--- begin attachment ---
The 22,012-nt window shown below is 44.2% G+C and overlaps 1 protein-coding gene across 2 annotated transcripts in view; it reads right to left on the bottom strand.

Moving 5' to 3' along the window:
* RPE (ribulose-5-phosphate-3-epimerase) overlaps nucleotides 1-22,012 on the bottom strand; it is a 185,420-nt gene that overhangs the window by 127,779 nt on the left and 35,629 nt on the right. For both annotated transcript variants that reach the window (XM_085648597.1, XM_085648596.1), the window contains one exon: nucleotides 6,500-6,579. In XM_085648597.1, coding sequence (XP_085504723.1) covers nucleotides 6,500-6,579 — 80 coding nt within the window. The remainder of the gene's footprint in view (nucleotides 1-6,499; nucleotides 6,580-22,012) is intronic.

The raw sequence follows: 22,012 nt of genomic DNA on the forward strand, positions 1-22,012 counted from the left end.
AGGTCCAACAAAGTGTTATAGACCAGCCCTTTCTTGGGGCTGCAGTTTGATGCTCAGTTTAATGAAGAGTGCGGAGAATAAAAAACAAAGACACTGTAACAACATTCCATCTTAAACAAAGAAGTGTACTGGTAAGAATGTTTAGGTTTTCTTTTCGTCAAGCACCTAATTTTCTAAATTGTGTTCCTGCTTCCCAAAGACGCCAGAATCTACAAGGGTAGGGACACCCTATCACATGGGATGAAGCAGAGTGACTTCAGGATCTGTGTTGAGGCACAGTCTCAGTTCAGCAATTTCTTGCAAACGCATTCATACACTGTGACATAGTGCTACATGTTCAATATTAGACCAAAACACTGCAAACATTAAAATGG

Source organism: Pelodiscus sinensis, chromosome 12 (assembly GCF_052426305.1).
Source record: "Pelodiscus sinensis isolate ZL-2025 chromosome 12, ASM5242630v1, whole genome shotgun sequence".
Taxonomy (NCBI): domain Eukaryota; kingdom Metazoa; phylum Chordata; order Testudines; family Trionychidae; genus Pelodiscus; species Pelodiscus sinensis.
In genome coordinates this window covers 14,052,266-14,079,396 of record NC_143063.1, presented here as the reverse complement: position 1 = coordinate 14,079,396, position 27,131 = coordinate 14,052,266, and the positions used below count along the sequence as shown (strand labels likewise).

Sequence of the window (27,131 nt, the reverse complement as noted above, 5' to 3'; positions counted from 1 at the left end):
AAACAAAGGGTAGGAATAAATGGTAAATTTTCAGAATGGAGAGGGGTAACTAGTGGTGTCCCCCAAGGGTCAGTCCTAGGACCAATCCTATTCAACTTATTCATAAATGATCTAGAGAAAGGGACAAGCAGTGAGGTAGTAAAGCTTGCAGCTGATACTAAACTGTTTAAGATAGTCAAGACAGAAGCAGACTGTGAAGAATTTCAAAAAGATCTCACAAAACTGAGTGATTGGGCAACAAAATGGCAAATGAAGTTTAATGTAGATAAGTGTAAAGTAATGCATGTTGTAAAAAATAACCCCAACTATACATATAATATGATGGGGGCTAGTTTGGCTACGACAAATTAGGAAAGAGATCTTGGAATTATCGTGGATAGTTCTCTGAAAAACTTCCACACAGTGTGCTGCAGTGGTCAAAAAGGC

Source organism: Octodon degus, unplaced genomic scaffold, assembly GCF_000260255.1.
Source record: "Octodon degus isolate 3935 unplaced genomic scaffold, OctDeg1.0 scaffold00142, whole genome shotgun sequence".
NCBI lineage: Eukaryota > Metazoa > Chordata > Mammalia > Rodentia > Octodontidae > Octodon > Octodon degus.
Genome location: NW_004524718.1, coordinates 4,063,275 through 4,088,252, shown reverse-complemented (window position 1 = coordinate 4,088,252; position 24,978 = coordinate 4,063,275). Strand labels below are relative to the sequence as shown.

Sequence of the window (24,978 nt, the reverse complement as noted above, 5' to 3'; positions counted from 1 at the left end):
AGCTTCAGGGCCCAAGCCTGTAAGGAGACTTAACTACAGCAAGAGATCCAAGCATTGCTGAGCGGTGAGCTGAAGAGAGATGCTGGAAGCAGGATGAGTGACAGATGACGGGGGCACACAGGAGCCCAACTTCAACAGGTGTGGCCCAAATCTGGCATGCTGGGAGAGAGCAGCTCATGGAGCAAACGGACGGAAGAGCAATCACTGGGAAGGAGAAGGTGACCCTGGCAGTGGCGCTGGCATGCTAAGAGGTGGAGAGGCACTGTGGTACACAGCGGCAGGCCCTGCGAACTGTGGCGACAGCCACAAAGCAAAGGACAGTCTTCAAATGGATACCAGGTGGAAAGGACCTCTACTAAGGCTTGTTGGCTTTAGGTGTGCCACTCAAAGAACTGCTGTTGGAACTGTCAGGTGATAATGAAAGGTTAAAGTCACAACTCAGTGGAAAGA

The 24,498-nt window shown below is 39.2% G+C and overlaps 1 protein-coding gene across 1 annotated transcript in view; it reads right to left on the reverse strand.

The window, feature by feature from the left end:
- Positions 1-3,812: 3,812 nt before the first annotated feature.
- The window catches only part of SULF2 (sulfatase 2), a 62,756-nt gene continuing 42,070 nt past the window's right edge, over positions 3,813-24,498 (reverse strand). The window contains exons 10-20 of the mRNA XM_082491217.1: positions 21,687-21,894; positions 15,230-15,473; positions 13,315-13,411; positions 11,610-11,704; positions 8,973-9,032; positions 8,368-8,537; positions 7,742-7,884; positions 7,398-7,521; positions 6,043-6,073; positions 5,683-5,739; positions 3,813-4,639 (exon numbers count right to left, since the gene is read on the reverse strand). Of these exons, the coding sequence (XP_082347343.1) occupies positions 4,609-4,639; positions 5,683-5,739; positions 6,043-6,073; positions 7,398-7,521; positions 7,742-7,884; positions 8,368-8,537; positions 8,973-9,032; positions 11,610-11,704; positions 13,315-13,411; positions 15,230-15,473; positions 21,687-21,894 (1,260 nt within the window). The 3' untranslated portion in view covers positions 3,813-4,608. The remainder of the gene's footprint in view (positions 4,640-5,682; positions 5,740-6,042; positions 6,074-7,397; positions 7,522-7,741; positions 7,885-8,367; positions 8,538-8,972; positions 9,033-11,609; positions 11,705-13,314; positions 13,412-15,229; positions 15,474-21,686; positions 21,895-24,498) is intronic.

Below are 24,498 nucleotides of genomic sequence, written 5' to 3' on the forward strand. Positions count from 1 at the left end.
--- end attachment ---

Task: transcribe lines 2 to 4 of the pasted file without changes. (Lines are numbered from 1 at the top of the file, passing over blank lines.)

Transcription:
Moving 5' to 3' along the window:
* RPE (ribulose-5-phosphate-3-epimerase) overlaps nucleotides 1-22,012 on the bottom strand; it is a 185,420-nt gene that overhangs the window by 127,779 nt on the left and 35,629 nt on the right. For both annotated transcript variants that reach the window (XM_085648597.1, XM_085648596.1), the window contains one exon: nucleotides 6,500-6,579. In XM_085648597.1, coding sequence (XP_085504723.1) covers nucleotides 6,500-6,579 — 80 coding nt within the window. The remainder of the gene's footprint in view (nucleotides 1-6,499; nucleotides 6,580-22,012) is intronic.

The raw sequence follows: 22,012 nt of genomic DNA on the forward strand, positions 1-22,012 counted from the left end.